- After terror attack on army camp in Uri, India conducted surgical strike
- Terror launchpads in Pak-Occupied Kashmir re-occupied now: army
- Almost all areas hit in surgical strikes now "active": army
Just 30 km from where Pakistani terrorists attacked an army camp in Uri in Kashmir last year, the army's senior-most commander in the region, is reviewing reports of the latest developments along the Line of Control.The snow is melting and this is the time of the year when Pakistani forces try to push through infiltrators into India.
Major General RP Kalita, who heads the army's 19 Division based in Baramulla, says that terror launchpads directly opposite Uri in Pakistan-occupied Kashmir have now been reoccupied.
Indian soldiers trekked through the night to take out staging areas for terrorists in Pakistan-occupied Kashmir on September 25 and returned home safely before dawn. The action was direct military retaliation for the assault on the army base in Uri, the worst in more than a decade in the region, in which 19 soldiers were killed.
"After the surgical strike, for some time we had intelligence inputs that some of them (terrorists) had moved back but during the winter, we continued to get inputs about their occupation (of launch pads)," Major General Kalita told NDTV, adding that almost all the areas hit after the Uri terror attacks which fall under his area of responsibility are now "active".
The division he heads is responsible for defending 100 kilometres of the Line of Control in Kashmir's Uri sector.
"Across our area, there are nine or ten launch pads that we are aware of," he said. "The structure can be a hut, a dhok (a makeshift structure) which is temporarily occupied from which they carry out the final coordination and thereafter they are launched for infiltration."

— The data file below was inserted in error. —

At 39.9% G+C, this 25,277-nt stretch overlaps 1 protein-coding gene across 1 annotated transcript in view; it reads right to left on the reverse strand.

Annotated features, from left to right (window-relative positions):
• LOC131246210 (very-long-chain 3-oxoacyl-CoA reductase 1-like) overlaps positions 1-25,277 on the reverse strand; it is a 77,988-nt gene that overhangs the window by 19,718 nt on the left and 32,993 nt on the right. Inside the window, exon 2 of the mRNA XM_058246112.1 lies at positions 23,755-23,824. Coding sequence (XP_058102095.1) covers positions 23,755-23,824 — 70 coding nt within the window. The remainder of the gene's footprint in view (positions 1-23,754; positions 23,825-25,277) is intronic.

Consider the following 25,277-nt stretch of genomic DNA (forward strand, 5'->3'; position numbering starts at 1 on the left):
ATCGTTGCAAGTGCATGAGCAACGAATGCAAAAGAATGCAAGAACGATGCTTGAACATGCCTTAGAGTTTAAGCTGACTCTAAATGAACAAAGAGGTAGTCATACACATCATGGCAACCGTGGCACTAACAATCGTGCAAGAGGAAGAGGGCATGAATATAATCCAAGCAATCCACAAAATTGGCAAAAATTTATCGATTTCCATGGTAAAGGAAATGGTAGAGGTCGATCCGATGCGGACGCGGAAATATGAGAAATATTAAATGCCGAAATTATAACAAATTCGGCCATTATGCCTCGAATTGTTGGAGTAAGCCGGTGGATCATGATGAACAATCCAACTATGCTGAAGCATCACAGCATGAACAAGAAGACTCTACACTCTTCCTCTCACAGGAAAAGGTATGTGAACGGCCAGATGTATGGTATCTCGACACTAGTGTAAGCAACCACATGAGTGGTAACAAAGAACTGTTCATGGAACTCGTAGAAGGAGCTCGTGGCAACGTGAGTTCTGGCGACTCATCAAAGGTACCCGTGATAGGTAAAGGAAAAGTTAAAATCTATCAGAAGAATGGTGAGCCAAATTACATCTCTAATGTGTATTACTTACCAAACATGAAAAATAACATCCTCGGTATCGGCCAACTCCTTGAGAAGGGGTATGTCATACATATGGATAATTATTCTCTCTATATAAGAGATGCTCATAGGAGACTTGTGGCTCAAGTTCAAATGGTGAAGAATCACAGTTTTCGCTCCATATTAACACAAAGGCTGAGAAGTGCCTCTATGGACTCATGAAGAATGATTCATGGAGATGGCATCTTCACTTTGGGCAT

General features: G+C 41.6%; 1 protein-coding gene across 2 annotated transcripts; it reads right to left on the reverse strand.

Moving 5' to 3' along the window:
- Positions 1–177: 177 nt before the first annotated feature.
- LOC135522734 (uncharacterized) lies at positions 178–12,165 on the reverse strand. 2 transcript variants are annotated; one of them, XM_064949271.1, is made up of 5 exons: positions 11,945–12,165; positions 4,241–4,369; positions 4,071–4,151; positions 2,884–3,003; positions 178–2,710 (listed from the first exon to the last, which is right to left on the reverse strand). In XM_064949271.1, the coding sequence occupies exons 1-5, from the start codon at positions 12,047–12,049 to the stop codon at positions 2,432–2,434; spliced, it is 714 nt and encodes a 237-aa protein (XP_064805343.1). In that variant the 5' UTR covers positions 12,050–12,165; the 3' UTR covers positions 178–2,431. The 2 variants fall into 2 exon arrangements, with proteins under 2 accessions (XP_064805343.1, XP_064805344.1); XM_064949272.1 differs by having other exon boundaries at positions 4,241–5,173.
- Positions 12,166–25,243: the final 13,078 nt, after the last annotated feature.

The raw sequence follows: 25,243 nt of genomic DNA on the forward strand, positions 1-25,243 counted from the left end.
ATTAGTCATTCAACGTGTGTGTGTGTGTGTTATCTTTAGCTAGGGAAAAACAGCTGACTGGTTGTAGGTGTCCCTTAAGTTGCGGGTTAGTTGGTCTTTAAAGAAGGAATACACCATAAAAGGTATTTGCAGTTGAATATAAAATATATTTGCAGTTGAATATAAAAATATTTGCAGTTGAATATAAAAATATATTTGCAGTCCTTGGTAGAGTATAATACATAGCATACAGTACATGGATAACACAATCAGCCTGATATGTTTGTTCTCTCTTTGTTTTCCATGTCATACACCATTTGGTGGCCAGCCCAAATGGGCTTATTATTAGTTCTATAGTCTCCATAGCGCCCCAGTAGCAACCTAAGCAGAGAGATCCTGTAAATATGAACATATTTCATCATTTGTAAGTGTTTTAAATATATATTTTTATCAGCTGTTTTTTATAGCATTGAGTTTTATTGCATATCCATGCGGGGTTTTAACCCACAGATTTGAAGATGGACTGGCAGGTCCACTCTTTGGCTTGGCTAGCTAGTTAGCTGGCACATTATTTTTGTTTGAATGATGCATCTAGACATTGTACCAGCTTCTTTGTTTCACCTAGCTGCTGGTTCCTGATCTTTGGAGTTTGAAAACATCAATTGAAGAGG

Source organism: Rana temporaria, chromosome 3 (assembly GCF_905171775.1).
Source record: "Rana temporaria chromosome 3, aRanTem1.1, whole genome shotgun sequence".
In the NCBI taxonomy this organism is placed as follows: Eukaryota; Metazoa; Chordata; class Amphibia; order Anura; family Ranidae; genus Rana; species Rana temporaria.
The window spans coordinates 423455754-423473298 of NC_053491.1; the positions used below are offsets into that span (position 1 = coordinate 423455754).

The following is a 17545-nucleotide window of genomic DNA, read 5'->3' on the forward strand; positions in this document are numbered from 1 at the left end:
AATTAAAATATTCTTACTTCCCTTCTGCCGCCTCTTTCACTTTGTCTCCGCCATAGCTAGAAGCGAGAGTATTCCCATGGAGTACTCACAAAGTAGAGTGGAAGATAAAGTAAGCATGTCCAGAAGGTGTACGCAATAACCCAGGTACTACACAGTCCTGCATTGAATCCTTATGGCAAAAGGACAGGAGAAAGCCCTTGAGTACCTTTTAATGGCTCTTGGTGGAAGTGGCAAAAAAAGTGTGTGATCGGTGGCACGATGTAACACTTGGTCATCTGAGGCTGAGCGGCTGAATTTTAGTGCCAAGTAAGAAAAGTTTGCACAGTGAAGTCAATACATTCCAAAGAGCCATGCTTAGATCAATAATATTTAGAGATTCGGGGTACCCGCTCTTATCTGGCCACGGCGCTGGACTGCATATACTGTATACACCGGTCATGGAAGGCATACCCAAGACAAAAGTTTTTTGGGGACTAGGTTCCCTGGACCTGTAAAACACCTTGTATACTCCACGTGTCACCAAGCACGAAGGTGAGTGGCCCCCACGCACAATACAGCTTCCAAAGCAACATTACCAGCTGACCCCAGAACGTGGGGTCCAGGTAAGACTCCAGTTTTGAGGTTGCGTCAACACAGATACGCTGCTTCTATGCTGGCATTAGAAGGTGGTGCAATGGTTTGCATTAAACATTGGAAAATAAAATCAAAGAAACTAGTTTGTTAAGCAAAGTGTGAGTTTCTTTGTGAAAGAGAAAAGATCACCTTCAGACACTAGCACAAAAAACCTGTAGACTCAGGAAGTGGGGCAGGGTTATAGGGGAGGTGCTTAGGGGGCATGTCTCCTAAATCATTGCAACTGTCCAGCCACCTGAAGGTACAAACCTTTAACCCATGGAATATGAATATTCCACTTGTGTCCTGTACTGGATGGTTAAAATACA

Since the Uri attack, the army has been worried about new tactics, weapons and technology being used by terrorists who cross the Line of Control or de facto border into Kashmir. Pakistani terrorists caught in infiltration attempts have been equipped with incendiary items - essentially highly inflammable liquids in cans which can be sprayed on a target which are then set alight by firing a grenade.
Another new practice is that terrorists are no longer restricting attempts to enter India to the summer, when the snow has melted in the high, remote passes blanketed with snow. An infiltration attempt in the Uri sector was beaten back this winter. Terrorists attempting to fight during the cold winters come equipped with professional mountaineering boots and clothing designed for snow.
Over the last year, terrorists entering Jammu and Kashmir have also been able to communicate with their handlers by pairing a mobile phone with a radio set through a Bluetooth link. According to General Kalita, "Since last year, we have seen them communicating using Wi-SMS, which is difficult to intercept though our people are working on that. It is quick bursts of transmission by radio."